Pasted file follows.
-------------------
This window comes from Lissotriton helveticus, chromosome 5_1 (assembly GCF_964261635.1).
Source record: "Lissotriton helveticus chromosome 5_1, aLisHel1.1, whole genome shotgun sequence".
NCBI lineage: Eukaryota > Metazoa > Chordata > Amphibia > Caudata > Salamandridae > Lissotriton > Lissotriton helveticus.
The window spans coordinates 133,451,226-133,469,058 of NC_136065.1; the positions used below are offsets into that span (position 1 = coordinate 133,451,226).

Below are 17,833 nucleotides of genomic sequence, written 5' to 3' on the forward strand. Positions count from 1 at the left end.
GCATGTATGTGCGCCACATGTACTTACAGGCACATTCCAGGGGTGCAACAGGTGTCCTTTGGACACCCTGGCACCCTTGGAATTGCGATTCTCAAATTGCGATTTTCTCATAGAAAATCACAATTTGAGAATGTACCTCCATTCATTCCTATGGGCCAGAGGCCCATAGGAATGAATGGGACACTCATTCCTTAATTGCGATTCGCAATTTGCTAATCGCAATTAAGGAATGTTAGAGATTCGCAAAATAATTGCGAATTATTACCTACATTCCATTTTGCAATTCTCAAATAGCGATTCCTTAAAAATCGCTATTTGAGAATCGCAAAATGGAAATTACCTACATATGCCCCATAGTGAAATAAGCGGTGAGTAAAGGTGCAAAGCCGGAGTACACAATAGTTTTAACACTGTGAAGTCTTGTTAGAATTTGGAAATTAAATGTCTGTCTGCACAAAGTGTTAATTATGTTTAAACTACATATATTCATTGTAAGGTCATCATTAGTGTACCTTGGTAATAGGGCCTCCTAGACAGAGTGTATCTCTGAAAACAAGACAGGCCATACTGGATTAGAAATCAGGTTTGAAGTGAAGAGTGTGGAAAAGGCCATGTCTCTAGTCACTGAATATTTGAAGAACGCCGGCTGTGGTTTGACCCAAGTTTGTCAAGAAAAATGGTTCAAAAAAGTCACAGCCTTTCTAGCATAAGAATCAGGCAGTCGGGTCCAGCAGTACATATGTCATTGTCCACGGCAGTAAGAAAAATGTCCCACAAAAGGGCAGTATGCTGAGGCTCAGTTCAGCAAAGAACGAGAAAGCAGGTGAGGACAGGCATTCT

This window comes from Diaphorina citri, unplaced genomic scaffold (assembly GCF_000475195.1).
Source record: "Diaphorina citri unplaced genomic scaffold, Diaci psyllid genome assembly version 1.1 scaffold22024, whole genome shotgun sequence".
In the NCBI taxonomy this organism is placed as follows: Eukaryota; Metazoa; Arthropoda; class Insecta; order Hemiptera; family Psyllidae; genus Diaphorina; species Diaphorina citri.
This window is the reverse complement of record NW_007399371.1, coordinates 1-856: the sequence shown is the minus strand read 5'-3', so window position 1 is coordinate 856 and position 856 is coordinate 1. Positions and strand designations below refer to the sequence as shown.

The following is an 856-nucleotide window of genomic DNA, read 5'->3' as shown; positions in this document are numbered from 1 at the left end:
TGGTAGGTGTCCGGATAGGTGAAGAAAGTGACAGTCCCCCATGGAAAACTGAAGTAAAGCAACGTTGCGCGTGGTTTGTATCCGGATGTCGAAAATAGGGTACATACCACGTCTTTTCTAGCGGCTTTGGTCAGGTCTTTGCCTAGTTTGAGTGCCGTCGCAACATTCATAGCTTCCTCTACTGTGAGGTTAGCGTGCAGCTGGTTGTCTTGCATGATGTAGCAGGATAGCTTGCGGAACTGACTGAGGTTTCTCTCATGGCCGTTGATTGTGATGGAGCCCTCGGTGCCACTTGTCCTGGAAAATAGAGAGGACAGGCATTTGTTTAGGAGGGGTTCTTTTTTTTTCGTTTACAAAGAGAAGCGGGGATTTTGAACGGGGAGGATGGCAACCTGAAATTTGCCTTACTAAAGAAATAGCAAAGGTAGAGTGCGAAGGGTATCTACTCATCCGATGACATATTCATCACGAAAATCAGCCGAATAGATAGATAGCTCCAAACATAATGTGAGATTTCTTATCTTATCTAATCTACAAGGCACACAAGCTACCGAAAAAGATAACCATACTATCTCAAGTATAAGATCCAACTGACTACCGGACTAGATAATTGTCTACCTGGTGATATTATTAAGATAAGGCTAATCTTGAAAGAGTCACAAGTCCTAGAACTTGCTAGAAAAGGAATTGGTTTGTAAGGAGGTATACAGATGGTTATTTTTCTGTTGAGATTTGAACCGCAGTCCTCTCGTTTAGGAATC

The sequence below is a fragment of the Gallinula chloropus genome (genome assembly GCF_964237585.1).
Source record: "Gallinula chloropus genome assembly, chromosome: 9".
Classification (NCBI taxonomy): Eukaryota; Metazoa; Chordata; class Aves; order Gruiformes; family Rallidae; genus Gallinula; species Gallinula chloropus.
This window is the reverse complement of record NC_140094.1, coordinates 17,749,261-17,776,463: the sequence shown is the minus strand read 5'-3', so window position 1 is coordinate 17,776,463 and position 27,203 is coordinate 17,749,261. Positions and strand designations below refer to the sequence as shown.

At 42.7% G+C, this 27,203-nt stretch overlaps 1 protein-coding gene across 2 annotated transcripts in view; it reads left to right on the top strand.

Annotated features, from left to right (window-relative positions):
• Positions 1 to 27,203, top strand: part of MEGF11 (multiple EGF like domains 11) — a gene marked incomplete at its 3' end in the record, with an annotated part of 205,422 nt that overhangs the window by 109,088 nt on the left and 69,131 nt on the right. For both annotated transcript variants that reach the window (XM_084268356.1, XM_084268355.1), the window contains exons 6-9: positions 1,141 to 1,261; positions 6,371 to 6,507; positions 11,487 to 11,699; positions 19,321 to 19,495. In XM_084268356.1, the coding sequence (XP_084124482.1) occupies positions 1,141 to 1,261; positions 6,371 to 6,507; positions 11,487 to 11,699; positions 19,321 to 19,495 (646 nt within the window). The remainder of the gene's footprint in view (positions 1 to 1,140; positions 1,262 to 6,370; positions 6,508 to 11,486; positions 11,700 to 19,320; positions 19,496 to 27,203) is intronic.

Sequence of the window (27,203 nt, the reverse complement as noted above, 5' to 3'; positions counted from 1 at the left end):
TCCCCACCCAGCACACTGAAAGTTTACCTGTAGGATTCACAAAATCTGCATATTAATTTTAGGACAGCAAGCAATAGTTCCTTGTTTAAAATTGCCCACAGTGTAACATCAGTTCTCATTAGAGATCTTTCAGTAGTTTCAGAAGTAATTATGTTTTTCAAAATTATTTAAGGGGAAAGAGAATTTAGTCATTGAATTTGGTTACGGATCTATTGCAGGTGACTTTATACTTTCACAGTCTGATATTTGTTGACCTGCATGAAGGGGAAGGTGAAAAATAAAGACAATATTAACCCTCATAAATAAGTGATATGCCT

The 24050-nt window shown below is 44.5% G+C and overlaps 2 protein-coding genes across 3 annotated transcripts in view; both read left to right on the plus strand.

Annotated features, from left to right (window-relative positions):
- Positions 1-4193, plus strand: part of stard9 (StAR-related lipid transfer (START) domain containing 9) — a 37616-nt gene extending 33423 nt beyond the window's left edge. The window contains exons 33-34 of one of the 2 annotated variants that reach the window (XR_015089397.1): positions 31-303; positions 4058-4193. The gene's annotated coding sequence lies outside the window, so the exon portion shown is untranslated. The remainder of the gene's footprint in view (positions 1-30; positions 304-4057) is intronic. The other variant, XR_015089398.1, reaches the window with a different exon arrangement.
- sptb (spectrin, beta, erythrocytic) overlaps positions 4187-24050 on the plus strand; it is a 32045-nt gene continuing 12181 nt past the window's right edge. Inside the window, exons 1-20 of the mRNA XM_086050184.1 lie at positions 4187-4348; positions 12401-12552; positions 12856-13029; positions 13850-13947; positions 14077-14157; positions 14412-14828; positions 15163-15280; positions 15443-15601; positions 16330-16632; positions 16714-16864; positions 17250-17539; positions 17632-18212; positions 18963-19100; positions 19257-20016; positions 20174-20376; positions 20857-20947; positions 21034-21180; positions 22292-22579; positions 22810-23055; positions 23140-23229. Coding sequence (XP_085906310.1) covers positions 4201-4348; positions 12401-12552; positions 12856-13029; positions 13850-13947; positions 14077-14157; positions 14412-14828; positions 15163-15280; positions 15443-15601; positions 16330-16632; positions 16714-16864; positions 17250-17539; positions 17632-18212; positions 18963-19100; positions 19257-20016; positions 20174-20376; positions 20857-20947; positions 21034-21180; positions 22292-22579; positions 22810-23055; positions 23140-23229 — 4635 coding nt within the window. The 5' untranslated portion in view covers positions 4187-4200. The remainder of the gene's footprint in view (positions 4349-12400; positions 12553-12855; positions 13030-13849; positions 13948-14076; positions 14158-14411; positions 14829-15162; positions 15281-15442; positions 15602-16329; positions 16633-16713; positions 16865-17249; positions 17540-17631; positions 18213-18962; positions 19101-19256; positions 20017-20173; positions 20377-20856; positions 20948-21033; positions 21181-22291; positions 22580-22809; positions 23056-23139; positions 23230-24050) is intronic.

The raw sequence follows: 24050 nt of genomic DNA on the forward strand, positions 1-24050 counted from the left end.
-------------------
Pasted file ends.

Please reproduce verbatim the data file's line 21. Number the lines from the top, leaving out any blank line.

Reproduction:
TCCCCACCCAGCACACTGAAAGTTTACCTGTAGGATTCACAAAATCTGCATATTAATTTTAGGACAGCAAGCAATAGTTCCTTGTTTAAAATTGCCCACAGTGTAACATCAGTTCTCATTAGAGATCTTTCAGTAGTTTCAGAAGTAATTATGTTTTTCAAAATTATTTAAGGGGAAAGAGAATTTAGTCATTGAATTTGGTTACGGATCTATTGCAGGTGACTTTATACTTTCACAGTCTGATATTTGTTGACCTGCATGAAGGGGAAGGTGAAAAATAAAGACAATATTAACCCTCATAAATAAGTGATATGCCT